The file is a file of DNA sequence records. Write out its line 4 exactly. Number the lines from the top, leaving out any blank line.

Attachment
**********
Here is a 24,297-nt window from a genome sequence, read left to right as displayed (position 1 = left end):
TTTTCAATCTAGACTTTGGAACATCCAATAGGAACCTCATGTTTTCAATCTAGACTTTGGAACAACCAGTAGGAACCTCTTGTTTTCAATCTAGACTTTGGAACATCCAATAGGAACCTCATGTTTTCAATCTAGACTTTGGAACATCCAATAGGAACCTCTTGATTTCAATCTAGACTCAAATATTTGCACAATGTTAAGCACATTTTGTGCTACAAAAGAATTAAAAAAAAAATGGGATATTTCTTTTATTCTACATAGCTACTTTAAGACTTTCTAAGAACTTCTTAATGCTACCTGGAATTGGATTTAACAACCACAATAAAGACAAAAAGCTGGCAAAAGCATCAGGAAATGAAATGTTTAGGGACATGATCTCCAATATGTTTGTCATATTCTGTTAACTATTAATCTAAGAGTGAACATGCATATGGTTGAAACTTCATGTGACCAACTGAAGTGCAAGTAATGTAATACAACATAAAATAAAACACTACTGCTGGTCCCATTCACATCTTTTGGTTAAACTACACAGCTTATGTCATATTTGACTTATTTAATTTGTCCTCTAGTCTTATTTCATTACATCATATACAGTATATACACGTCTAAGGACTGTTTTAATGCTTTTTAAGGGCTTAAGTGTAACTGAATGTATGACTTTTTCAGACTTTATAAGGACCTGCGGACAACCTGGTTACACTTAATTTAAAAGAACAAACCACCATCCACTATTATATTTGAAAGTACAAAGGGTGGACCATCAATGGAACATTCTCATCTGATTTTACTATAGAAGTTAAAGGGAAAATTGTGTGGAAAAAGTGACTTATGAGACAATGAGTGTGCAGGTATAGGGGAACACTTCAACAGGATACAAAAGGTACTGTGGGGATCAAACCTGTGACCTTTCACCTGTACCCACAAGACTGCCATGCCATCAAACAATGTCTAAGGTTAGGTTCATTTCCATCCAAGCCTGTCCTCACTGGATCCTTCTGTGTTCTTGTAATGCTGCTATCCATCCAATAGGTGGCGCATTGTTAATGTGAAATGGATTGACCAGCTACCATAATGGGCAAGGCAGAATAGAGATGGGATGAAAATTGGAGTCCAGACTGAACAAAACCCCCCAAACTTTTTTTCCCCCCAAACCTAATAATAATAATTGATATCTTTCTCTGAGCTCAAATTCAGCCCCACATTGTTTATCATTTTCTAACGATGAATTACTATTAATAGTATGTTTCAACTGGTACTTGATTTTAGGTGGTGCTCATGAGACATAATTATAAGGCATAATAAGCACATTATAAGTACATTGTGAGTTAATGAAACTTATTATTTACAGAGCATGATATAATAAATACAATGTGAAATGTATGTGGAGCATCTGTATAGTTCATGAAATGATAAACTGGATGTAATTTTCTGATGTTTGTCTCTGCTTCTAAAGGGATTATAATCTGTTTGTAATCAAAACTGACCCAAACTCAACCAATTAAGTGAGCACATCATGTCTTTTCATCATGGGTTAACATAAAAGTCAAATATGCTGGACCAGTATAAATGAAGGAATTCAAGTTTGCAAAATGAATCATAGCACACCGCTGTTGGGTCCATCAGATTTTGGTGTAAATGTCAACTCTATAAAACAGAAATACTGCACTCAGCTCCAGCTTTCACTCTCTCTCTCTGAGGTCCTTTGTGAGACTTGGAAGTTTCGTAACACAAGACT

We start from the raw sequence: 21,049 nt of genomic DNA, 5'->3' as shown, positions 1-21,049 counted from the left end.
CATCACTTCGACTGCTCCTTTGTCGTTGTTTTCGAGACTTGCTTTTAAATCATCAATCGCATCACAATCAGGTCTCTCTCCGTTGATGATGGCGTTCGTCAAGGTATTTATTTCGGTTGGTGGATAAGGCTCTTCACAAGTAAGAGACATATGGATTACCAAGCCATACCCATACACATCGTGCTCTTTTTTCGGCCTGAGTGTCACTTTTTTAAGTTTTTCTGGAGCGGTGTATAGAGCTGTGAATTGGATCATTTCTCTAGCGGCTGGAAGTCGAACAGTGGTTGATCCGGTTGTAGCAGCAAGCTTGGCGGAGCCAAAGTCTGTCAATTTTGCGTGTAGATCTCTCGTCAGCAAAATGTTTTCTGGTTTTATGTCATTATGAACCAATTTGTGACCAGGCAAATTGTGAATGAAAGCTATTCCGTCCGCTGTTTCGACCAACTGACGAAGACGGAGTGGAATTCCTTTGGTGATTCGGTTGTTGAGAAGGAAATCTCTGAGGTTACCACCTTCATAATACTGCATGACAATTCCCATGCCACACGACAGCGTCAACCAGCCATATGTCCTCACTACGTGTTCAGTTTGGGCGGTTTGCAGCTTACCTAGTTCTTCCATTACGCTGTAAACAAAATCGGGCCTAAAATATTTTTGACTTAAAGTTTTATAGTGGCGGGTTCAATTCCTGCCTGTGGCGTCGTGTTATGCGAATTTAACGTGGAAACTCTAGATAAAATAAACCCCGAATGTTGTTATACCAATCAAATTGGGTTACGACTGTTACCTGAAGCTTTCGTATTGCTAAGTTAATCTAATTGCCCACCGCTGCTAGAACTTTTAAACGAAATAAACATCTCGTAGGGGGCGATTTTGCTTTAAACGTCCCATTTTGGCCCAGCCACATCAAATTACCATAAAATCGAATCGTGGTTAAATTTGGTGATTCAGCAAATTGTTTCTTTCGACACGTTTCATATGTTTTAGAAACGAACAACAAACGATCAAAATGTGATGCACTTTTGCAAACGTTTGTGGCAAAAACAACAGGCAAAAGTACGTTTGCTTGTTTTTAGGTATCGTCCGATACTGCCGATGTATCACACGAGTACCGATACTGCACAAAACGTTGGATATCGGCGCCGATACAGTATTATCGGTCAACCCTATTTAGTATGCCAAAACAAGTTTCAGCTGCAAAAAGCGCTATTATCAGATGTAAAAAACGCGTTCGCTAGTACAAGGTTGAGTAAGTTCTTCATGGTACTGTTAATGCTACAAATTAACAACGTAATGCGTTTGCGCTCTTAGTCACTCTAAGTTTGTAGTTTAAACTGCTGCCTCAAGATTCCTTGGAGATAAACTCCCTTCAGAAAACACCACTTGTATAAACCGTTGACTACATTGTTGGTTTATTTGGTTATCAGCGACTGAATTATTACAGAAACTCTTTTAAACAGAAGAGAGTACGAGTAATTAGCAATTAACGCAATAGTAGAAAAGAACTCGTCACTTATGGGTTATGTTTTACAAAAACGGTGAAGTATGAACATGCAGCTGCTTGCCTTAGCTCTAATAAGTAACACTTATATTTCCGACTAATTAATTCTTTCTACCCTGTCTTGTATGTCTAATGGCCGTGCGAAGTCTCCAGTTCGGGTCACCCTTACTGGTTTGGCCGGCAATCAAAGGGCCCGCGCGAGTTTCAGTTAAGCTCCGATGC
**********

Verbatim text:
CATCACTTCGACTGCTCCTTTGTCGTTGTTTTCGAGACTTGCTTTTAAATCATCAATCGCATCACAATCAGGTCTCTCTCCGTTGATGATGGCGTTCGTCAAGGTATTTATTTCGGTTGGTGGATAAGGCTCTTCACAAGTAAGAGACATATGGATTACCAAGCCATACCCATACACATCGTGCTCTTTTTTCGGCCTGAGTGTCACTTTTTTAAGTTTTTCTGGAGCGGTGTATAGAGCTGTGAATTGGATCATTTCTCTAGCGGCTGGAAGTCGAACAGTGGTTGATCCGGTTGTAGCAGCAAGCTTGGCGGAGCCAAAGTCTGTCAATTTTGCGTGTAGATCTCTCGTCAGCAAAATGTTTTCTGGTTTTATGTCATTATGAACCAATTTGTGACCAGGCAAATTGTGAATGAAAGCTATTCCGTCCGCTGTTTCGACCAACTGACGAAGACGGAGTGGAATTCCTTTGGTGATTCGGTTGTTGAGAAGGAAATCTCTGAGGTTACCACCTTCATAATACTGCATGACAATTCCCATGCCACACGACAGCGTCAACCAGCCATATGTCCTCACTACGTGTTCAGTTTGGGCGGTTTGCAGCTTACCTAGTTCTTCCATTACGCTGTAAACAAAATCGGGCCTAAAATATTTTTGACTTAAAGTTTTATAGTGGCGGGTTCAATTCCTGCCTGTGGCGTCGTGTTATGCGAATTTAACGTGGAAACTCTAGATAAAATAAACCCCGAATGTTGTTATACCAATCAAATTGGGTTACGACTGTTACCTGAAGCTTTCGTATTGCTAAGTTAATCTAATTGCCCACCGCTGCTAGAACTTTTAAACGAAATAAACATCTCGTAGGGGGCGATTTTGCTTTAAACGTCCCATTTTGGCCCAGCCACATCAAATTACCATAAAATCGAATCGTGGTTAAATTTGGTGATTCAGCAAATTGTTTCTTTCGACACGTTTCATATGTTTTAGAAACGAACAACAAACGATCAAAATGTGATGCACTTTTGCAAACGTTTGTGGCAAAAACAACAGGCAAAAGTACGTTTGCTTGTTTTTAGGTATCGTCCGATACTGCCGATGTATCACACGAGTACCGATACTGCACAAAACGTTGGATATCGGCGCCGATACAGTATTATCGGTCAACCCTATTTAGTATGCCAAAACAAGTTTCAGCTGCAAAAAGCGCTATTATCAGATGTAAAAAACGCGTTCGCTAGTACAAGGTTGAGTAAGTTCTTCATGGTACTGTTAATGCTACAAATTAACAACGTAATGCGTTTGCGCTCTTAGTCACTCTAAGTTTGTAGTTTAAACTGCTGCCTCAAGATTCCTTGGAGATAAACTCCCTTCAGAAAACACCACTTGTATAAACCGTTGACTACATTGTTGGTTTATTTGGTTATCAGCGACTGAATTATTACAGAAACTCTTTTAAACAGAAGAGAGTACGAGTAATTAGCAATTAACGCAATAGTAGAAAAGAACTCGTCACTTATGGGTTATGTTTTACAAAAACGGTGAAGTATGAACATGCAGCTGCTTGCCTTAGCTCTAATAAGTAACACTTATATTTCCGACTAATTAATTCTTTCTACCCTGTCTTGTATGTCTAATGGCCGTGCGAAGTCTCCAGTTCGGGTCACCCTTACTGGTTTGGCCGGCAATCAAAGGGCCCGCGCGAGTTTCAGTTAAGCTCCGATGC